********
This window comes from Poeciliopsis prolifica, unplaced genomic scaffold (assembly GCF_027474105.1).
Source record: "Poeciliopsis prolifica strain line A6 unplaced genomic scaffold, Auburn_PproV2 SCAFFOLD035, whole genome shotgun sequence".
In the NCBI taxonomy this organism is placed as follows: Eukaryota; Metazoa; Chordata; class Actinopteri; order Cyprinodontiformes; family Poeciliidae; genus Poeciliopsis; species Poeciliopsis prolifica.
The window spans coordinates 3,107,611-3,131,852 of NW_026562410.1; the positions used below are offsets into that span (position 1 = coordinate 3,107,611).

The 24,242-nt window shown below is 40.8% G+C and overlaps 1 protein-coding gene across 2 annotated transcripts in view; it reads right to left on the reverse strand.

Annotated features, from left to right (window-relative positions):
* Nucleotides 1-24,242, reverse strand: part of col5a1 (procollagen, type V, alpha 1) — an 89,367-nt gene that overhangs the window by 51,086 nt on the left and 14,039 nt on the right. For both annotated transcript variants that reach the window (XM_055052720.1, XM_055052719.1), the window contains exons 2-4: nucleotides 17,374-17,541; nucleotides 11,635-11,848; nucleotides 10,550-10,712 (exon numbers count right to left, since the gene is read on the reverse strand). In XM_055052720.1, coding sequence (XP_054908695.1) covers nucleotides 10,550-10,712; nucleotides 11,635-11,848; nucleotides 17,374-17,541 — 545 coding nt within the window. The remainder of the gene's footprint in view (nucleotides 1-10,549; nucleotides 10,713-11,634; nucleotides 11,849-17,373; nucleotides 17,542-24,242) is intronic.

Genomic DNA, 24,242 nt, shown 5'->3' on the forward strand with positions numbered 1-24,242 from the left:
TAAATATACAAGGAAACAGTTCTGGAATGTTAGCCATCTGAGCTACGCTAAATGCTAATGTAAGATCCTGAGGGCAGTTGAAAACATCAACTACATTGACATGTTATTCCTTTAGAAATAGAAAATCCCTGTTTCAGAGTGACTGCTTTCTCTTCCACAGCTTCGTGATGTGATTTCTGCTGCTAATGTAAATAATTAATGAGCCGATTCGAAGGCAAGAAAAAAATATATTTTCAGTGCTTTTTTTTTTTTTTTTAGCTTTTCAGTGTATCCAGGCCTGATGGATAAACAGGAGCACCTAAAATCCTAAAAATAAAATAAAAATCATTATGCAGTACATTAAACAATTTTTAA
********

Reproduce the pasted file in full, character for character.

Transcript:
This window comes from Poeciliopsis prolifica, unplaced genomic scaffold (assembly GCF_027474105.1).
Source record: "Poeciliopsis prolifica strain line A6 unplaced genomic scaffold, Auburn_PproV2 SCAFFOLD035, whole genome shotgun sequence".
In the NCBI taxonomy this organism is placed as follows: Eukaryota; Metazoa; Chordata; class Actinopteri; order Cyprinodontiformes; family Poeciliidae; genus Poeciliopsis; species Poeciliopsis prolifica.
The window spans coordinates 3,107,611-3,131,852 of NW_026562410.1; the positions used below are offsets into that span (position 1 = coordinate 3,107,611).

The 24,242-nt window shown below is 40.8% G+C and overlaps 1 protein-coding gene across 2 annotated transcripts in view; it reads right to left on the reverse strand.

Annotated features, from left to right (window-relative positions):
* Nucleotides 1-24,242, reverse strand: part of col5a1 (procollagen, type V, alpha 1) — an 89,367-nt gene that overhangs the window by 51,086 nt on the left and 14,039 nt on the right. For both annotated transcript variants that reach the window (XM_055052720.1, XM_055052719.1), the window contains exons 2-4: nucleotides 17,374-17,541; nucleotides 11,635-11,848; nucleotides 10,550-10,712 (exon numbers count right to left, since the gene is read on the reverse strand). In XM_055052720.1, coding sequence (XP_054908695.1) covers nucleotides 10,550-10,712; nucleotides 11,635-11,848; nucleotides 17,374-17,541 — 545 coding nt within the window. The remainder of the gene's footprint in view (nucleotides 1-10,549; nucleotides 10,713-11,634; nucleotides 11,849-17,373; nucleotides 17,542-24,242) is intronic.

Genomic DNA, 24,242 nt, shown 5'->3' on the forward strand with positions numbered 1-24,242 from the left:
TAAATATACAAGGAAACAGTTCTGGAATGTTAGCCATCTGAGCTACGCTAAATGCTAATGTAAGATCCTGAGGGCAGTTGAAAACATCAACTACATTGACATGTTATTCCTTTAGAAATAGAAAATCCCTGTTTCAGAGTGACTGCTTTCTCTTCCACAGCTTCGTGATGTGATTTCTGCTGCTAATGTAAATAATTAATGAGCCGATTCGAAGGCAAGAAAAAAATATATTTTCAGTGCTTTTTTTTTTTTTTTTAGCTTTTCAGTGTATCCAGGCCTGATGGATAAACAGGAGCACCTAAAATCCTAAAAATAAAATAAAAATCATTATGCAGTACATTAAACAATTTTTAA